Security of America's healthcare system is on the brink of catastrophic collapse


#1

Originally published at: http://boingboing.net/2017/06/08/minutes-to-midnight.html


#2

As long as the CEO’s of these “healthcare” companies can get their bonuses and such, they don’t give a rat’s ass about the security of the systems.

Well fuck, might as put in “go faster than the speed of lights” and “rainbows and unicorns for everyone”.


#3


#4

The problem: Congressional pressure, exerted through Medicare and Medicaid, to push hospitals and doctors into premature adoption of poorly designed and insecure electronic medical records.

The solution: “direct, meaningful, extensive government intervention”.

A-yup. That’ll work. Just fine.


#5

Not for long!


#6

Critically, the report says that without direct, meaningful, extensive government intervention, the problems cannot be fixed. Given the current regulatory climate, it’s unlikely that this will happen.

But…but…

“Soshalism”
“Government can’t do anything right”
“The road to serfdom”
“Standards are tyranny”
“Corporations will self-regulate”

[there, I think that’s covered the current regulatory climate in the U.S. People may die but shareholder value will be preserved.]


#7

Without a description of the columns that chart is useless.


#8

How good has our federal government been at protecting the integrity of its own confidential data?


#9

Better than a lot of individual corporations that do infosec on their own, that’s for sure (sorry if that makes you and John Galt cry).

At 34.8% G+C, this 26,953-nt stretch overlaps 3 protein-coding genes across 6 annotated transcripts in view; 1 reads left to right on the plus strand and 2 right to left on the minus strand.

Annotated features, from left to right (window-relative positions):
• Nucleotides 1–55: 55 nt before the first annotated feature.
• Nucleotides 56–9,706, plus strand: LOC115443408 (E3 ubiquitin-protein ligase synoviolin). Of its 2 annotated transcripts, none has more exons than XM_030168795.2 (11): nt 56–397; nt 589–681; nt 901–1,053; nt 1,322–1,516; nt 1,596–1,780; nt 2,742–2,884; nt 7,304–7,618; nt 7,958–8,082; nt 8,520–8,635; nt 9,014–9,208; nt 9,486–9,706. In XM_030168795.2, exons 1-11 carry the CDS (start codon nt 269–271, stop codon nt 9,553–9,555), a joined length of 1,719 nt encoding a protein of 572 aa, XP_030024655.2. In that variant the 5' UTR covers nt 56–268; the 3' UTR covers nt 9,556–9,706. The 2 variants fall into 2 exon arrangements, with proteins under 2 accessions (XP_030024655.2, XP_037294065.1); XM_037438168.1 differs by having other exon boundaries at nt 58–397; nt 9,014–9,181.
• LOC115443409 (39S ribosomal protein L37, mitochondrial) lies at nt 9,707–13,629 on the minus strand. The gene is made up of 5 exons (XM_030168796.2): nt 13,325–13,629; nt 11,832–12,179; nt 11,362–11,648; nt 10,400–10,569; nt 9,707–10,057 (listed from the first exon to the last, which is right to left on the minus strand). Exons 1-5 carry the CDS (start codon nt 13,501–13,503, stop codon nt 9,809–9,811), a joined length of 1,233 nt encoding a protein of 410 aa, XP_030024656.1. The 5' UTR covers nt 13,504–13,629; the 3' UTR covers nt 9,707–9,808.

#10

This is pretty much my day job.

I’ll make a few observations based on my everyday interactions with dozens of hospital IT teams.

It is not literally true that “Security of America’s healthcare system is on the brink of catastrophic collapse” but it’s not a huge exaggeration, either. There are certainly specific institutions that have such incredibly bad security infrastructure and practices that they are going to catastrophically collapse at some point, most likely through ransomware infestation. But as the report says, the USA’s healthcare system is a mosaic of extremely disparate parts. Your hospital or physician practice may fail, but the damage will be restricted - so, for example, in the case of the big New York and California hospitals, only a few million people will be harmed each time.

Well, it’s really more of an ivory tower syndrome than callousness, but the effect is exactly the same. When confronted with reports like this one those CEOs will command their underlings to “make it right” and fire anyone who says it has not been made right, and thus there is a built-in incentive to lie at every level, from hospital IT directors all the way down to the high school senior who is scripting file transfer jobs as an summer IT internship.